Last modified: 2017-11-29 by rob raeside
Keywords: vexillological terms |
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Realm Banner, Germany 1924 – 1933 (fotw); Flag of the League of Active Democrats, Germany (Tomislav Todorovic)
A Reconstruction of the 1812 Flag of Cartagena State, Colombia (fotw); Reconstruction of the Flag of the Communist Party of Spain c1980 (Tomislav Todorovic), Reconstruction of a Naval Ensign, England c1620 (fotw)
Please note that this term is sometimes used to exclude a square – that is a figure with proportions of 1:1 - especially when different ratios are being compared – see ‘proportions’.
Gonfalon/Ceremonial Flag of Buje, Croatia (fotw)
Red Cross Flag, Red Crescent Flag, Red Crystal Flag (fotw)
Putative Banner of the Order (fotw)
Please that this cross is not “voided” in that the entre has been removed, but is correctly described in heraldic terms as “a cross pattée Gules surmounted by a cross-couped Argent”.
Flag and Arms of Espite, Portugal (fotw & ICH); Flag and Arms of Santiago, Portugal (fotw & ICH); Flag and Arms of Cabeça Gorda, Poetugal (fotw & ICH)
Civil Ensign, UK (fotw)
From left: Red Ensigns, England c1625–1707; UK 1707–1801(CS); UK from 1801 and Civil Ensign from 1864 (fotw); Civil Ensign of Ghana; Civil Ensign of India (fotw)
a) Red ensigns were introduced into the English Royal Navy c1625, they were adopted (unofficially) by the merchant service shortly thereafter, and any such use was made both official and compulsory in 1674.
b) With regard to 1), while most Warranted organizations fly the blue, the red ensign is flown defaced by a few yacht clubs, as a civil ensign by some dependent territories etc., and by some non-governmental bodies (see also ‘defaced’, ‘yacht ensign’ under ‘ensign’ and ‘warrant’).
c) Regarding 2), before 1864 an Admiral’s seniority was outwardly displayed by the colour of his command flag and by the ensigns flown by any ships under his command - the junior colour being blue, the next white and the senior red - however, in 1864 this colour system was abolished, and thereafter all flag officers flew a white command flag from the appropriate masthead where applicable, and all Royal Naval ships the white ensign (see also ‘distinction of colour’ and ‘flag of command 1)’).
d) Furthermore, and also before 1864 a red ensign was also worn by naval vessels under the direct command of the Admiralty, rather than under that of a local flag officer ( see also ‘admiralty flag 1)’, ‘common pendant’ and ‘flag officer 2)’) .
e) In addition, the ensigns worn within a fleet could be arbitrarily changed (if the tactical situation required it) by order of the Flag Officer in overall command of that fleet irrespective of the grade held by any of his subordinate admirals.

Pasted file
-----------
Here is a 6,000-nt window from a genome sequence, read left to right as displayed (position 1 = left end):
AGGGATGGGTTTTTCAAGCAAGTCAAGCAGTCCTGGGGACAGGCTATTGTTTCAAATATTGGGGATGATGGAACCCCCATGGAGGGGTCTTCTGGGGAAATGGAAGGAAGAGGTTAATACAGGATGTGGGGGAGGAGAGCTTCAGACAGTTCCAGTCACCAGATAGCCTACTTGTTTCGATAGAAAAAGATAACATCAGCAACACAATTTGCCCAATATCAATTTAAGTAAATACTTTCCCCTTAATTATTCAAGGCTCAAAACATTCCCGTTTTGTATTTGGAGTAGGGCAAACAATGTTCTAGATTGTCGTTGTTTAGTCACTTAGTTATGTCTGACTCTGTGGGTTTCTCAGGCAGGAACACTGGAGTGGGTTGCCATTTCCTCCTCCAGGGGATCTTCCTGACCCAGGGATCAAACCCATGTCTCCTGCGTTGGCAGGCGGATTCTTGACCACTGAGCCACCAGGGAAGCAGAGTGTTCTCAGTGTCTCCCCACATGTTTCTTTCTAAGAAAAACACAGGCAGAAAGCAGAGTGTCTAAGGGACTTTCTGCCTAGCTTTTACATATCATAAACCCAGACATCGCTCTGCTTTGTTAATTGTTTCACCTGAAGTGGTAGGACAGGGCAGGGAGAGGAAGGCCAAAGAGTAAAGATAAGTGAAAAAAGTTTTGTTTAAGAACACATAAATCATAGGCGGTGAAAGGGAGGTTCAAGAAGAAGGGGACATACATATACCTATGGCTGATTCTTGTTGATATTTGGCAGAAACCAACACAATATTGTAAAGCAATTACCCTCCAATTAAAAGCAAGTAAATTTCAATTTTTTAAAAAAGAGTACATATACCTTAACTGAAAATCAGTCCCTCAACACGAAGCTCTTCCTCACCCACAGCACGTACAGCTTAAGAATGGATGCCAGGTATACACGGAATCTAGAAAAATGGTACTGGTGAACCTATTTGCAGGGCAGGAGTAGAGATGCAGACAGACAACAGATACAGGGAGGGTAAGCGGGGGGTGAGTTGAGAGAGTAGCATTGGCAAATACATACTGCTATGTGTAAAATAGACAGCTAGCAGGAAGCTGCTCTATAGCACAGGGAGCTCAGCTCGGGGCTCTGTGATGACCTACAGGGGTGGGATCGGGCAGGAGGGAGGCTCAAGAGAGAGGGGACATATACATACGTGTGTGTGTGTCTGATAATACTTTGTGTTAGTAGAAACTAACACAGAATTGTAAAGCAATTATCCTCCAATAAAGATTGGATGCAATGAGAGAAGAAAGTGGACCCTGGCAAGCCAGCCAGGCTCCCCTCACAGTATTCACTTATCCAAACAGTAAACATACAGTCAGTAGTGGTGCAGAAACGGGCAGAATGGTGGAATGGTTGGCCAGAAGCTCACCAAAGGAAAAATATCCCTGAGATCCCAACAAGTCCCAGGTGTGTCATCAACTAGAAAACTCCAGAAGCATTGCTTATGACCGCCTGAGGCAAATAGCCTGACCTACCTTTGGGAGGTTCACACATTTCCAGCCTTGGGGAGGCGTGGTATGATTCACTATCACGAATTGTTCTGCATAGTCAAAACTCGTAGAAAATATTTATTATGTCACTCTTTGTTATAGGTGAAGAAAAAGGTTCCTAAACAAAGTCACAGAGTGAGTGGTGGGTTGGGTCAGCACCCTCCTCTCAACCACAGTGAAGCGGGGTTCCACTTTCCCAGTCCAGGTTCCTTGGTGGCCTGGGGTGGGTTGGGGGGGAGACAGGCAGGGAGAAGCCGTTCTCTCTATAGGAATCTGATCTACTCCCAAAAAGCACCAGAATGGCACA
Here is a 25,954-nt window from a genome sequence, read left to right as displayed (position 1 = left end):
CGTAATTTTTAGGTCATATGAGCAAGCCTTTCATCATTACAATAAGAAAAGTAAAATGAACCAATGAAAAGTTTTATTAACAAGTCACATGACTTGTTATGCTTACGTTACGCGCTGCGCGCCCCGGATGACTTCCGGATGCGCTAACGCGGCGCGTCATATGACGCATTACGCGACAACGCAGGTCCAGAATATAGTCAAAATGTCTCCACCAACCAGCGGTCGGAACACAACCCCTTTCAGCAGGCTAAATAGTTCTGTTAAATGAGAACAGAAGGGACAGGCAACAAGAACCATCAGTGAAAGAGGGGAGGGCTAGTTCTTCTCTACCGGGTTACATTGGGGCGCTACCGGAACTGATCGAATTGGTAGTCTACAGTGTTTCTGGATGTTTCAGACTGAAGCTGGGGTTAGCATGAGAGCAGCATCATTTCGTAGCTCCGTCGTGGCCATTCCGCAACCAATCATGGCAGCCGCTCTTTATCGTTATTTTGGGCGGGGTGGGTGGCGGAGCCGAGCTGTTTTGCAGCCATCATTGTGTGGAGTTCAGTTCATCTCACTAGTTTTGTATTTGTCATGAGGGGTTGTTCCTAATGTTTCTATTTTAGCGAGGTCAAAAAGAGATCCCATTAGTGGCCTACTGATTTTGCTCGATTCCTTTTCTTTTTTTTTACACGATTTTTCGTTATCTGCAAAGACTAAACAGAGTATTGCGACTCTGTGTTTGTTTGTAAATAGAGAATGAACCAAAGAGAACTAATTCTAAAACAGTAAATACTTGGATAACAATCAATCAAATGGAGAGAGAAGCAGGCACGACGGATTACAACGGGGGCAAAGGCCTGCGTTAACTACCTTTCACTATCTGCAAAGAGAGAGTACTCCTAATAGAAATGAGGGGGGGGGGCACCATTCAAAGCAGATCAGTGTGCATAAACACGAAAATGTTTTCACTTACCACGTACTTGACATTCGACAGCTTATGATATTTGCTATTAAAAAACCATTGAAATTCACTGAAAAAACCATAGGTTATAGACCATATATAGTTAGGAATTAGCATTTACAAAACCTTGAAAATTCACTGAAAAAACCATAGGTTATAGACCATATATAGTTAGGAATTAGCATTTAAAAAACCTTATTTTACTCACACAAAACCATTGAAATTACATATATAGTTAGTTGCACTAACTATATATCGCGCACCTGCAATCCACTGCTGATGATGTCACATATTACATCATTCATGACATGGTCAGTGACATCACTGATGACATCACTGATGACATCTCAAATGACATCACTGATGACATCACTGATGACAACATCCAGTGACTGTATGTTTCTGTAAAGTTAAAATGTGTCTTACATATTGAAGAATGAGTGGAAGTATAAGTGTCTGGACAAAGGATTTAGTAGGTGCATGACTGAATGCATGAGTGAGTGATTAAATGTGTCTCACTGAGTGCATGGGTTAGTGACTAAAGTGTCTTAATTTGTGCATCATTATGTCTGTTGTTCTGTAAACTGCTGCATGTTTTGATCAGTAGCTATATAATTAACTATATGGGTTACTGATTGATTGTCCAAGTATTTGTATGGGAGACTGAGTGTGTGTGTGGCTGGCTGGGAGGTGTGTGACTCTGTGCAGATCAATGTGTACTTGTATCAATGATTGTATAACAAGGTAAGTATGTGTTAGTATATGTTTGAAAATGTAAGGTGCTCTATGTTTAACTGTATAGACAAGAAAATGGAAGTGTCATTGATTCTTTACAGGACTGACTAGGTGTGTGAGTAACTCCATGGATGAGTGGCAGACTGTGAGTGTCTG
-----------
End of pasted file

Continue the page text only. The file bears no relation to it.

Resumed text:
f) It should be further noted that the rank of admiral of the red squadron was introduced (following the Battle of Trafalgar) in 1805, prior to this there was no grade between admiral of the white and admiral of the fleet (who flew, and still flies, the union jack) – see ‘union jack 2)’).
Royal Dart Yacht Club, UK (fotw); Civil Ensign of Gibraltar (fotw); Ensign of Trinity House, UK (fotw)
From left: Danger Flag (CS); Flag Bravo (CS); National Flag of The Soviet Union 1924 – 1991 (fotw)
a) The International Code of Signals stipulates flag bravo – a plain red swallow tail – should be flown when loading, discharging or carrying a dangerous cargo (see also ‘international code of signals’ and ‘swallow tail(ed)’).
b) The first recorded use of such a flag (with political motives) was when it was flown by some ships during the mutiny at the Nore in the Royal Navy of 1797 1797 (see ‘flag of defiance’ and its following note) and thereafter during several revolutionary situations until becoming firmly associated with Socialism during the Paris Commune of 1871. This red flag was the direct ancestor of the later Soviet and other Communist flags - see 'red flag 3)' above.
Flag of Wölflinswil, Switzerland (fotw); Arms and Flag of Courtemaîche, Switzerland (Wikipedia & fotw); Arms and Flag of Russikon, Switzerland (fotw); Flag of Menaldumadeel, The Netherlands (fotw)
Regimental Colour, The South Gloucestershire Regiment, UK c1900 (Klaus-Michael Schneider); Regimental Colour, 10th Infantry Regiment, Prussia c1750 (fotw)
Regimental Colours of the Barbados Regiment (fotw); Stable Belt/Regimental Colours of The Light Dragoons, UK
Regimental/Camp Flags of The Royal Irish Regiment and The Light Dragoons, UK (CS & Graham Bartram)
Flag of Ferizli, Turkey (fotw); Flag of Bartın, Turkey (fotw)
Registration Flag of Puerto Libertad, Mexico c1858 – 1888 (fotw); A Sector of the Arrondissement of Brest, France (fotw); La Palmas de Gran Canaria, Spain c1870 (fotw)
Please note, it has been suggested that this type of flag/pennant may have had wider European usage than is indicated above, however, no further information can be confirmed at the present time.
Realm Banner / Reichsbanner, Germany 1924 – 1933 (fotw)
Flag of Savoy, France (fotw)
Reichskriegsflagge/War Flag of Germany 1935 – 1938 (fotw)
Rejected design for the National Flag of Canada, 1964 (fotw)
Papal Colours (CS); Flag of the Anglican Communion (fotw); “Standard” Buddhist Flag (fotw), Dhvaja of the Hindus (CS)
a) A Roman Catholic church often flies either the flag of the Vatican City State or a bicolour in the Papal colours of white and gold, an Islamic mosque usually displays one or more crescent vexilloids and a Jewish synagogue the Menorah or the Magen David (see also ‘crescent’, ‘Magen David’, ‘Menorah’ and ‘vexilloid’).
b) Religious flags in the US are often displayed within the church building as well as outside, whereas in the UK Christian churches, with the exception of those religious banners carried in procession (and laid up military colours), usually (but not invariably) fly such flags outdoors.
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